11. Under the floor shelf, we place a total of 8 1.5" x 1.0" spacers. Two spacers about 5" apart on each of four sides in a cross pattern. So on pair opposes the other. The spacers are all original. I don't think they have been changed out since 2013. We recently changed the elements and thermocouple. At that time the entire kiln was vacuumed out before the spacers were returned and the shelf reloaded. I did not specifically check for level, so unless they lost their level over time there was no reason for them not to be level. Can they change shape over time?
  12. Mark... It's good to be back... I had some serious health issues last year that bit into my time. It was all I could to stay afloat. Fortunately, they have all mended and I'm back to my old self. I was thinking if we inverted every other cup on the inner rings, side stacked, and double stacked we could increase our bisque yield by 75%! Why stop at just one cup!?!? I think we are on a quest to redefine "tight pack"... :-) That was a bisque fire, ^05. No surfaces touched during the fire. Some pieces may have slid around when the shelves split though...
  13. Just wondering if anyone has encountered this issue. I have well tempered core-lite kiln shelves (26" rounds) I use at the base of my kilns. Just recently we started do fast low fire firings to set underglaze. The last two fires we lost the bottom shelf (bottom shelf only). I'm attaching photos. We've been using the same pack pattern for more than 2 years including a 3 post lift to the next shelf without issue. None of the other kilns have manifested the issue, but this is the only one we've been running fast fires to ^05. I'm thinking the speed of the fire has something to do with it, but that's only a theory. We have run fast fires to the same ^05 on the same program in our 18" kiln with 18" full rounds without incident. We've been doing this for more than 2 years. The first time it happened (yesterday), the shelf was older, about 3 years old. I would say approximately 200+ firings on it. My first suspicion was that some sort of fatigue had occurred. So, I replaced it with a kiln that was less than 6 months old and had less than 50 firings on it. On the very first firing the exact same fracture occurred. No shelves above the bottom shelf fractured or cracked. All had the same post layout, and all posts were directly above one another. The first time it happened there were only 2 full shelves above the bottom shelf plus one lightly loaded (3rd shelf). The second time it happened there was one single fully loaded shelf above bottom shelf. The types of pots, loads, and weights per shelve were identical in the two firings. After the first shelf fractured I added four (1) 1.5" x 1.0" posts around the center of the bottom shelf for additional support. If there are any clarifying questions I can respond here, thoughts and suggestions are welcome... Mike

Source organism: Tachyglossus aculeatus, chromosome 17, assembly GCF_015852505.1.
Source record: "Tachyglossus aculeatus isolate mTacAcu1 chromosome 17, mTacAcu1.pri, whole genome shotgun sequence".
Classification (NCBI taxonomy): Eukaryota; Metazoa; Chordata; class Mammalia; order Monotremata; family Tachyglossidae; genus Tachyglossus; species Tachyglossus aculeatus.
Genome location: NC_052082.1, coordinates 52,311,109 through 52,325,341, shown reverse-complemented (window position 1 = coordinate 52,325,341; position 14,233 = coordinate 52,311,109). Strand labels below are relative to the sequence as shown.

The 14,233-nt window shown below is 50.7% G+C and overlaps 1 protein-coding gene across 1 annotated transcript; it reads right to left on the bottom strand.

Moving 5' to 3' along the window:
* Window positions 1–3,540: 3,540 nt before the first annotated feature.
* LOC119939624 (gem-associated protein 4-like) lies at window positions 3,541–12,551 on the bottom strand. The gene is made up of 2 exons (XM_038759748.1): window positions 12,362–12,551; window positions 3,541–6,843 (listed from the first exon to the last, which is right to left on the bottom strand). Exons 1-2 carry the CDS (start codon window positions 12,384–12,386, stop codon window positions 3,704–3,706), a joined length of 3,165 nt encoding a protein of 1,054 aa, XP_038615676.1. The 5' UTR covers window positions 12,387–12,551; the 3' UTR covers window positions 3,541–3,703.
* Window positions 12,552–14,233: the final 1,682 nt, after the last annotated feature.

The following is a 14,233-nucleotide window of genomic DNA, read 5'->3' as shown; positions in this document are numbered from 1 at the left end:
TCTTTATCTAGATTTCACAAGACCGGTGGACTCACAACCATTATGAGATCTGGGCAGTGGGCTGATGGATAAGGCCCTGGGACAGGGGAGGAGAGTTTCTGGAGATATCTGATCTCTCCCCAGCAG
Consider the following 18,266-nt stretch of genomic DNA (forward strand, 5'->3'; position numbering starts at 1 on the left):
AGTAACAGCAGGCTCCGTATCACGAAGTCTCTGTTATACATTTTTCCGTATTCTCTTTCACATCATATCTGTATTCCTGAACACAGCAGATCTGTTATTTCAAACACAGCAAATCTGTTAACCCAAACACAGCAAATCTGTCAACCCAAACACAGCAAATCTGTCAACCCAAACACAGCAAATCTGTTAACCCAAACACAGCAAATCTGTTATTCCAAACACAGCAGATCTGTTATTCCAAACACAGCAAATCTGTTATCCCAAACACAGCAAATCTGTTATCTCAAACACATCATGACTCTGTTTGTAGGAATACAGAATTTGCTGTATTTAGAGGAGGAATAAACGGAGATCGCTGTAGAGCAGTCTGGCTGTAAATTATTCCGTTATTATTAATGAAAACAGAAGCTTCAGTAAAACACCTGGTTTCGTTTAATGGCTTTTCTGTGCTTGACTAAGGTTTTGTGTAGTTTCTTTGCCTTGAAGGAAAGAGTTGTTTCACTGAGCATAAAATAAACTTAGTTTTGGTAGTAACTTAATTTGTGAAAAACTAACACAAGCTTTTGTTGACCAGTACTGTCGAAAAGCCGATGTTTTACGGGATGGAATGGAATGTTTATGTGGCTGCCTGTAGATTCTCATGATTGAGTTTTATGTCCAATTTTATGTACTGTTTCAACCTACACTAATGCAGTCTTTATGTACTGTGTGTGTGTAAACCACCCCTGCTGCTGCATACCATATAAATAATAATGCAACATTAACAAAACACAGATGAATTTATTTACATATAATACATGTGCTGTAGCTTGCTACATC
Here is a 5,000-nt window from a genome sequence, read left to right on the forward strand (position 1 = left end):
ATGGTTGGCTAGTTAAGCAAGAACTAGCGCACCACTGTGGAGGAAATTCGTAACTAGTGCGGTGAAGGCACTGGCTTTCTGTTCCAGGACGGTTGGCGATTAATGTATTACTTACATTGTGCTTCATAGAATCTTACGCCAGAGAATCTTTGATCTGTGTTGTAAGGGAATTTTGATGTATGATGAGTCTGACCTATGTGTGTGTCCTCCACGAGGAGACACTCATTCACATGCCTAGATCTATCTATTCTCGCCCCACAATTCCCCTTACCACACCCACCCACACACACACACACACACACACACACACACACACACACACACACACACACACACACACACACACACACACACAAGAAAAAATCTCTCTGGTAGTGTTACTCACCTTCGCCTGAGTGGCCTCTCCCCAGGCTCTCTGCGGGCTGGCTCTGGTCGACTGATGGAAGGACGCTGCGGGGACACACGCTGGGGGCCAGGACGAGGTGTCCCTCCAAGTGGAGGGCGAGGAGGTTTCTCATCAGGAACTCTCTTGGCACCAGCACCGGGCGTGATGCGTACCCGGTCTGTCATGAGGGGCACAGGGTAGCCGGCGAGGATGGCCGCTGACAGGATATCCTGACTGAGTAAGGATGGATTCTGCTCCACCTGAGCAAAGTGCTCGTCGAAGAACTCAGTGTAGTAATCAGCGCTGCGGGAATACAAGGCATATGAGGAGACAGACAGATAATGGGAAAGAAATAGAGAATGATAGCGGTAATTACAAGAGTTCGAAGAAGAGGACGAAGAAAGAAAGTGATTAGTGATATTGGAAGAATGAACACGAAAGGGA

14. Expecting orders for more than 400 mugs in the next 5 days... Too much fun!

    1. Show previous comments  1 more
    2. bciskepottery
    3. glazenerd



      I will be in my recliner napping: wake me when you are done.

    4. Joseph Fireborn

      Joseph Fireborn

      a days work for you aye?

  15. Still looking for a production potter, had my latest no show for work today... Wondering why so many people love clay, but don't seem to like working with it professionally?

    1. Show previous comments  4 more
    2. GiselleNo5


      With that work ethic? I bet they're still working at Round Table.

    3. MikeFaul


      What Mark says is so true, we've started working with local schools. I met with the head of the ceramics program at a local university yesterday. We're forming an intern partnership. It will take years to bear good fruit, but I'm thinking its the only long term solution.

    4. GiselleNo5


      Whenever people ask ne for advice on getting started, I say, take a couple classes and then apprentice for a local potter. So valuable and benefits everyone.